Category Archives: Cultural Heritage

Women In Jazz Month: Ella Fitzgerald

For Women In Jazz Month 2022, I want to celebrate Ella Fitzgerald.

In a 2017 essay, “The Casual Excellence of Ella Fitzgerald,” Prof. Emily J. Lordi wrote:

One hundred and one years after her birth and two decades after her death, Ella Fitzgerald’s voice still sounds like your best day, your most clever retort, your most glamorous party. By age twenty she had turned that voice into an instrument of outstanding facility and inventiveness; brassy, husky, and pearly by turns, there was nowhere it couldn’t go, nothing it couldn’t do. In that way, her sound itself defied the restrictions of the Jim Crow era into which she was born, and the personal and social blocks that dogged her thereafter. In the end, the “First Lady of Jazz” seems to have outwitted them all — stylishly and profoundly expanding the parameters of Black women’s art.

Ella was the “First Lady of Jazz” but there was nothing ladylike when she told her man: “If you don’t like my peaches, why do you shake my tree? Stay out of my orchard and let my peach tree be.”

Rivers of Rhythm 

For more than 400 years, music has powered African American resilience, resistance and joy. From the rhythmic beat of the African drum that was banned by enslavers to “Rhythm Nation,” music is how we got over.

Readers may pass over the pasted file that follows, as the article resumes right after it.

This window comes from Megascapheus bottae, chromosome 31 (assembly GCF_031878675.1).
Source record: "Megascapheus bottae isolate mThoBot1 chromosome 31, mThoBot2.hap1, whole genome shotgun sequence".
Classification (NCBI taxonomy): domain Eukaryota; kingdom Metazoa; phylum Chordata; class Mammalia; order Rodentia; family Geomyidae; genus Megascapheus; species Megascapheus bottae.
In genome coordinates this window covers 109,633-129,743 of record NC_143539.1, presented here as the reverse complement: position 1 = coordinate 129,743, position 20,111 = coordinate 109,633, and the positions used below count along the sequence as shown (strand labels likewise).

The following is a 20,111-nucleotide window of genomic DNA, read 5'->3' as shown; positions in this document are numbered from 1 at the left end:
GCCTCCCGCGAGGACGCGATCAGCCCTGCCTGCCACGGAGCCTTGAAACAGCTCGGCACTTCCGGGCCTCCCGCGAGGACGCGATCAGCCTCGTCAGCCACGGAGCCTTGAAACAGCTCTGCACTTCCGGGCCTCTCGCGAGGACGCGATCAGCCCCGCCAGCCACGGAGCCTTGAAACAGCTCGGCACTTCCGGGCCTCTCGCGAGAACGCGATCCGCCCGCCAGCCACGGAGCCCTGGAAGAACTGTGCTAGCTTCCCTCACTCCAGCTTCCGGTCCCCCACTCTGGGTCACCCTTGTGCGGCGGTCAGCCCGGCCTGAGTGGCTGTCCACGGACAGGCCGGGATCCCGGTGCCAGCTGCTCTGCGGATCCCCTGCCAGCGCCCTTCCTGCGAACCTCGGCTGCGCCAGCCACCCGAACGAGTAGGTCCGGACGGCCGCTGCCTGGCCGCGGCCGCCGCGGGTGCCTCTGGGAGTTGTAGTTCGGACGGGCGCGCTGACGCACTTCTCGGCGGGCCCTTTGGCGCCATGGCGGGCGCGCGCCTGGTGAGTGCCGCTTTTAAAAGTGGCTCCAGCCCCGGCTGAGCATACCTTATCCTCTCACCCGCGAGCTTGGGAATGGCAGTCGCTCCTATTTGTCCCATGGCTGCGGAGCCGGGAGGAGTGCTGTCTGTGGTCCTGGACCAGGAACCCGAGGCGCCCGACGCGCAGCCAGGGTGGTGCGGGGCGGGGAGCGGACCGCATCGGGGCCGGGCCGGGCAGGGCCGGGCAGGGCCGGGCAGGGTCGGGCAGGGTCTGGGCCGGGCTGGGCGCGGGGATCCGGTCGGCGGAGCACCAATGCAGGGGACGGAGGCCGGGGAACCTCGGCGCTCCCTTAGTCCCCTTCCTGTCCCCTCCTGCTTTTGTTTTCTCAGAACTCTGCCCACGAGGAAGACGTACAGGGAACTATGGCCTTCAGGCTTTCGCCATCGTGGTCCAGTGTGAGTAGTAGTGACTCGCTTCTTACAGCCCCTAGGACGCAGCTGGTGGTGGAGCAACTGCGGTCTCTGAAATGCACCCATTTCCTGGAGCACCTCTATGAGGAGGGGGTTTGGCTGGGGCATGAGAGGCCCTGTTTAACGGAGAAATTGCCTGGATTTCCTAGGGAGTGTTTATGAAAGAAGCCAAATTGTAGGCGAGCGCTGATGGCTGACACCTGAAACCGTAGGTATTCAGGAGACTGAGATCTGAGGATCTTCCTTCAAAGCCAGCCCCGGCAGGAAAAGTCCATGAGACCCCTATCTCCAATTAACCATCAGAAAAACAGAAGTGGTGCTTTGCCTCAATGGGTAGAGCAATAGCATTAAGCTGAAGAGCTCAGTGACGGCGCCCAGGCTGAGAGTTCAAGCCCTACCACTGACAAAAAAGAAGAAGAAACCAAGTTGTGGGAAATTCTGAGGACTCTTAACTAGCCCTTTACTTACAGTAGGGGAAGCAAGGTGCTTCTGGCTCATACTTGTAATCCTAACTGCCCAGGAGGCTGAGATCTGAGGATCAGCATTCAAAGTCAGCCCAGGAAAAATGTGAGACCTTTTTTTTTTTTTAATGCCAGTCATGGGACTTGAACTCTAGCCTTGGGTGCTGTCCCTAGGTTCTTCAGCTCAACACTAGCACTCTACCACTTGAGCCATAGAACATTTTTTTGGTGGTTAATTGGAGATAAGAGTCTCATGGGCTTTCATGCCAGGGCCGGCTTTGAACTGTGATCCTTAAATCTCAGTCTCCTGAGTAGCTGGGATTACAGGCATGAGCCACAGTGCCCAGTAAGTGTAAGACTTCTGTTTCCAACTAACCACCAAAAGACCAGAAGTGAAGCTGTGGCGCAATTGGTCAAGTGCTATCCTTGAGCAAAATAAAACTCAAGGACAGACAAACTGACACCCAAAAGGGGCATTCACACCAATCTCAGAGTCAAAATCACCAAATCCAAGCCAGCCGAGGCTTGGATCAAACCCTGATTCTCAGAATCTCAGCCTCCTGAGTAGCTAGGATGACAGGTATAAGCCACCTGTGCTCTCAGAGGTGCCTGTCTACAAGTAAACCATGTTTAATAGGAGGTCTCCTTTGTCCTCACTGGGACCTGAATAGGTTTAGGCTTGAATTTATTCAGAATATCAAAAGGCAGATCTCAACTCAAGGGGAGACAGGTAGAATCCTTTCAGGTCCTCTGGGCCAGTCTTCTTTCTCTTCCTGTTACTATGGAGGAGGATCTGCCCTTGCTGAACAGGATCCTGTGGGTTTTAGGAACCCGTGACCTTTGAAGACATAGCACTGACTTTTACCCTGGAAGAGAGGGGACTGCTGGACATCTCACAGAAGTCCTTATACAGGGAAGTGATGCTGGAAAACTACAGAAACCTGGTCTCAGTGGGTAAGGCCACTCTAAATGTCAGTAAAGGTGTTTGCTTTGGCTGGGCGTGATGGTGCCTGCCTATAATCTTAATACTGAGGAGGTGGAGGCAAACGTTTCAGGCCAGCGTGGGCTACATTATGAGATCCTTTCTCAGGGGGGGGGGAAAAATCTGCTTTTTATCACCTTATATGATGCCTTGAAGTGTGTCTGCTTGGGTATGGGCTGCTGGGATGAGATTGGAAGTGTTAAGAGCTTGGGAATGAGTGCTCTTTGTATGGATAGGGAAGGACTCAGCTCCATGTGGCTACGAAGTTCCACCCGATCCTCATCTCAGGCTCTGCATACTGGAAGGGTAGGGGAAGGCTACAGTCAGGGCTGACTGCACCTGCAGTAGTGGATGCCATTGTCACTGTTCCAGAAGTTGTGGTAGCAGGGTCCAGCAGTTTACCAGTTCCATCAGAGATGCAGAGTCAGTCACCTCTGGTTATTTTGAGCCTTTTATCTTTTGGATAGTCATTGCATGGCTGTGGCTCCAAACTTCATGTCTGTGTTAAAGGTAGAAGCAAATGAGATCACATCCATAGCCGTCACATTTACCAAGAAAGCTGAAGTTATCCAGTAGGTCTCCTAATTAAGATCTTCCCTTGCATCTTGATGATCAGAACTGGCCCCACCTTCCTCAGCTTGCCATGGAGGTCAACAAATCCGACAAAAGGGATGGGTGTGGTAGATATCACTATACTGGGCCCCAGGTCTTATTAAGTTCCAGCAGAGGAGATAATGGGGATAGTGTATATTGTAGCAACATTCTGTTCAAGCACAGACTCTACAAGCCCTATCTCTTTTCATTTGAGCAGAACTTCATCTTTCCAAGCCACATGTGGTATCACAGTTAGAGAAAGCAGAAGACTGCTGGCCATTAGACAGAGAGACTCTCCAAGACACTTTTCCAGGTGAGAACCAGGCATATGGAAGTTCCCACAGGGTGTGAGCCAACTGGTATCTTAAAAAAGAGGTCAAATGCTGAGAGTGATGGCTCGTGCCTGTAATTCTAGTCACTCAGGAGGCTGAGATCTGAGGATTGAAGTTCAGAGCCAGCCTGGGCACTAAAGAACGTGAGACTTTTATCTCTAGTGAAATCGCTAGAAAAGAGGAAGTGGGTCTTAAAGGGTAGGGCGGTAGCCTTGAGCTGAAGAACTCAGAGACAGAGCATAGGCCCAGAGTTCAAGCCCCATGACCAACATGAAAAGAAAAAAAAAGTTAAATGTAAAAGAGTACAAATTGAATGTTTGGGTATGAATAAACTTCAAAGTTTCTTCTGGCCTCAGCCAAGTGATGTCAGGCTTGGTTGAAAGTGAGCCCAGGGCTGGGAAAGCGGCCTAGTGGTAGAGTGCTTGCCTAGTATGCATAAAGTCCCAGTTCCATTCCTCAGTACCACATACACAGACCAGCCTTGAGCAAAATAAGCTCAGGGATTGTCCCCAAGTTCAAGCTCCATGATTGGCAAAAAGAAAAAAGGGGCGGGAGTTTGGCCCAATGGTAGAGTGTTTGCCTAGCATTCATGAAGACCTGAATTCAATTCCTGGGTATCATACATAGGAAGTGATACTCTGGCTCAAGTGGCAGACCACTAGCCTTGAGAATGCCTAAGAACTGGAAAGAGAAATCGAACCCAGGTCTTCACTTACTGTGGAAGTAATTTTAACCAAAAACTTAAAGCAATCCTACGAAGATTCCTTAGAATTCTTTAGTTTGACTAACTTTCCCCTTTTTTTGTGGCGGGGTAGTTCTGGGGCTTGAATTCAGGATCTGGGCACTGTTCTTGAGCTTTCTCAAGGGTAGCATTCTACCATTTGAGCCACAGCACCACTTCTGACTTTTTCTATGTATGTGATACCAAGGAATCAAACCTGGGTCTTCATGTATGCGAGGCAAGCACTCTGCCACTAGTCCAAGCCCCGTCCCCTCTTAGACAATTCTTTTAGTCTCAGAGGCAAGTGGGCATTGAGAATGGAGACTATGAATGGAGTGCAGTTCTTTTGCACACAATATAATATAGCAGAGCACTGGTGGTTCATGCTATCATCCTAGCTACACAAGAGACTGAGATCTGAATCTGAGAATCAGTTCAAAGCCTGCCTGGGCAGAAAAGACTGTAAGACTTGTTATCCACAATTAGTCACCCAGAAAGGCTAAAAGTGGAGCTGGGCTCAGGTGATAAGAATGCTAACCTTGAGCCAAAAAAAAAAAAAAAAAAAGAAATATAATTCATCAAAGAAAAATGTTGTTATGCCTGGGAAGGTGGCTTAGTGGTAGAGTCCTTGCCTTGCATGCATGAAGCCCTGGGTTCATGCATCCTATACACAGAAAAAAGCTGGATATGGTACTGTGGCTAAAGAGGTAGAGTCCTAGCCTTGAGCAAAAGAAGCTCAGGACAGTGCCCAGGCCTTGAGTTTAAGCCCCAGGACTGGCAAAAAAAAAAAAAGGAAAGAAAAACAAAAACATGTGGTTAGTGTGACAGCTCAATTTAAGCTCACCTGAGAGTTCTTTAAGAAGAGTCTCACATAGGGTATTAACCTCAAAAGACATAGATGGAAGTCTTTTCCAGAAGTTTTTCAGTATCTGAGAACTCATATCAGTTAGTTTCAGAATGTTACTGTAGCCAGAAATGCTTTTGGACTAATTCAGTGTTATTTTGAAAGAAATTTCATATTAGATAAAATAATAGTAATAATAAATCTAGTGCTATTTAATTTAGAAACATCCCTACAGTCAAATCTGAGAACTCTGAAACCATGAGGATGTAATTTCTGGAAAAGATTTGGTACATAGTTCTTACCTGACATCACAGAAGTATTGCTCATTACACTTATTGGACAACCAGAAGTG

To kick off Black History Month, the National Museum of African American Music presents Rivers of Rhythm. Made possible by Renasant Bank, the six-part docuseries traces the history of African American music from its roots in Africa to The Roots and hip-hop.

Rivers of Rhythm premiered on February 1.

New episodes of Rivers of Rhythm will be released weekly on Tuesday on American Songwriter’s YouTube channel.

The Sound of Jazz

“The Sound of Jazz” aired on CBS on December 8, 1957.

The Sound of Jazz - Feature

Recorded live from CBS Studio 58 in New York City, the one-hour program was hosted by New York Herald-Tribune media critic John Crosby. “The Sound of Jazz” was the first major program featuring jazz to air on network television. A who’s who of blues and jazz greats performed, including Count Basie, Billie Holiday, Jimmy Rushing, Thelonious Monk, Henry Red Allen, Coleman Hawkins, Lester Young, Jo Jo Jones, Gerry Mulligan and Roy Eldridge.

Gospel Roots of Rock and Roll

Muddy Waters famously said, “The blues had a baby and they named the baby rock and roll.”

The architect of rock and roll, Little Richard, credits gospel legend Marion Williams for making him a star. During the 1993 Kennedy Center Honors, he said, “If it weren’t for you, I never would have been a star. I got that whoop from you.”

A new documentary traces the gospel roots of rock and roll.

“How They Got Over” is now playing in theaters and virtual cinemas. For ticket info, go here.

2021 DownBeat Readers’ Poll

The first DownBeat readers’ poll was published in 1952. Past winners with Philadelphia roots include John Coltrane, Billie Holiday, Lee Morgan, Jaco Pastorius, Sun Ra, Bessie Smith and Jimmy Smith.

Voting is open to subscribers of DownBeat magazine or their free eNewsletter. The poll closes on September 10. To vote, go here